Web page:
By Matthew Fischetti
How would you spend a million dollars in your neighborhood?
That was the question posed to Bushwick residents at a joint participatory budget assembly, hosted by Council Members Sandy Nurse, who represents east Bushwick and East New York, and Jennifer Gutiérrez, who represents west Bushwick and Williamsburg, on Thursday Oct. 6th at Bushwick High School on 400 Irving Ave.
Participatory budgeting is the process where residents can have a direct say in capital projects (which include things like libraries, public spaces, parks, etc.) that cost at least $50,000 and last at least five years. The process is currently in the idea-collection phase which will last till the end of October (for district 37 they’re looking for proposals by the 17th) , proposals will be developed from then until January and voting will occur over a nine-day period in March and April, and the implementation phase starts in May. Anyone over the age of 12 can vote.
For the residents of District 37, which encompasses East Bushwick, this was the first year they were able to participate in the process. Not every councilmember chooses to opt into the program.
37-year-old Carolina Wang moved into Bushwick two years ago and visits Irving Square Park twice a day, everyday. She started an Instagram photographing the many dogs in the park, posting them to her account @Irvingsqpuppers. She attended the meeting because she wants to see improvements to the park, like a dog run, due to the increase in dog owners during the COVID-19 pandemic.
“We want to have a safe space for the dogs and we want to make sure that we’re responsibly sharing it with people in the park,” Wang said in an interview.
While it is the first time she has gotten involved in participatory budgeting, she said that the public assembly was helpful and made the process seem less daunting.
“I really enjoyed the information that I got. And it makes the process seem less scary,” Wang said in an interview. “And I do appreciate them [representatives from Councilwoman Sandy Nurse’s office] letting us know it’s the first time they’re doing it. It may not be perfect, but we’re just gonna do our best to do this.”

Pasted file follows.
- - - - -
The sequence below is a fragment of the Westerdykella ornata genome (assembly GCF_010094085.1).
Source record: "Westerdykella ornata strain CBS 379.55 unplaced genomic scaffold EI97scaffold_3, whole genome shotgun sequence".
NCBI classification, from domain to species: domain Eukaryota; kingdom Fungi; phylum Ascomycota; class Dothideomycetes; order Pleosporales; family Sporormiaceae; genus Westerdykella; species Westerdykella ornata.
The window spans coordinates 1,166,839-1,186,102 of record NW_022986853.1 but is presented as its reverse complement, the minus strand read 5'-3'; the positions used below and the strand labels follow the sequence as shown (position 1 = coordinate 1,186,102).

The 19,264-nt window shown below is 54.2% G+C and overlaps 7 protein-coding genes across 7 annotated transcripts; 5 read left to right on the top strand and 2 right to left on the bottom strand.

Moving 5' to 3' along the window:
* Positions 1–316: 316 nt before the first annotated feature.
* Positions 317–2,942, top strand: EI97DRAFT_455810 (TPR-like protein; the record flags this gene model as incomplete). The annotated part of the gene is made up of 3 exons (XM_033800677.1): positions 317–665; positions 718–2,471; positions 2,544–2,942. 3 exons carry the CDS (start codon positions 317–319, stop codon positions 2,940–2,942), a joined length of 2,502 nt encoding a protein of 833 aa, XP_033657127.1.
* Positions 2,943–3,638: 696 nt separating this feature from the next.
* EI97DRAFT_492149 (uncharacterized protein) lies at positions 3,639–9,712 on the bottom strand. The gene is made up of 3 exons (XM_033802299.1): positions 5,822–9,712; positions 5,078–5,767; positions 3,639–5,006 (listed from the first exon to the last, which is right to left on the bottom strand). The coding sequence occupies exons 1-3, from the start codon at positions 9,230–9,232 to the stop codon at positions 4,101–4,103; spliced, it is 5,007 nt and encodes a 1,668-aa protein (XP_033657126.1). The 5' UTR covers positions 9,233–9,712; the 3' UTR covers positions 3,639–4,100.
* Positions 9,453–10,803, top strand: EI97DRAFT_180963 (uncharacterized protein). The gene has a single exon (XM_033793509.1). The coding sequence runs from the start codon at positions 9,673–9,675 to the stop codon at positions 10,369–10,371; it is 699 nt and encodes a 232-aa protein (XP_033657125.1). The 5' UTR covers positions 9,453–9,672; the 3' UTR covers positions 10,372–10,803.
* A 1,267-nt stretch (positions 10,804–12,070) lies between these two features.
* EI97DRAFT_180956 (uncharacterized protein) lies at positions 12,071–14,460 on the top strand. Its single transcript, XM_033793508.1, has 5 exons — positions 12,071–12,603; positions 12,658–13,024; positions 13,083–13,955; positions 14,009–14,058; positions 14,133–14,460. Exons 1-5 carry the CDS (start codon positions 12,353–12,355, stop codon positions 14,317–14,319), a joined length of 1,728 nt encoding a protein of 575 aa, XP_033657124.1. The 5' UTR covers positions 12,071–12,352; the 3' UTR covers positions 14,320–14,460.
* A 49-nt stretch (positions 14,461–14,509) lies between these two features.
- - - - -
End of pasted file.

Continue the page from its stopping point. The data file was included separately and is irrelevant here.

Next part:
Kurt Anderson, 72, has been involved with the Cooper Street Community Association, which tries to foster greater relationships with Bushwick youth and their 83rd police precinct by organizing programming together. He recommended at the meeting that some of the money be spent to build either a bowling alley or community center, which he says the east side of Bushwick needs.
Anderson had to organize a recent fundraiser for his organization at a bowling alley in Queens because there wasn’t one located in the neighborhood.
“It’s an enjoyable sport, and everybody can come and do that. And I think it’d be a plus for the neighborhood,” he said.
40-year-old Rashid Littlejohn has gotten involved in participatory budgeting priorly as a youth leader, but he was excited to make his voice heard for the first time as a resident. He runs an organization called GunsforGrants which focuses on giving youth pathways to success away from harm and violence. Littlejohn has a few recommendations for participatory budgeting, including a turf field at P.S. 384 on 242 Cooper Street and turning the former Bushwick Economic Development Corporation on 61 Cooper Street into a community center.
“It was great to hear the voices of the community, you know, really eager to have their interests met when it comes to the funding. There’s a lot of concern that no one’s ideas gets overlooked,” Littlejohn said.
If you are interested in getting involved with participatory budgeting visit ideas.pbnyc.org or reach out to your local council member’s office.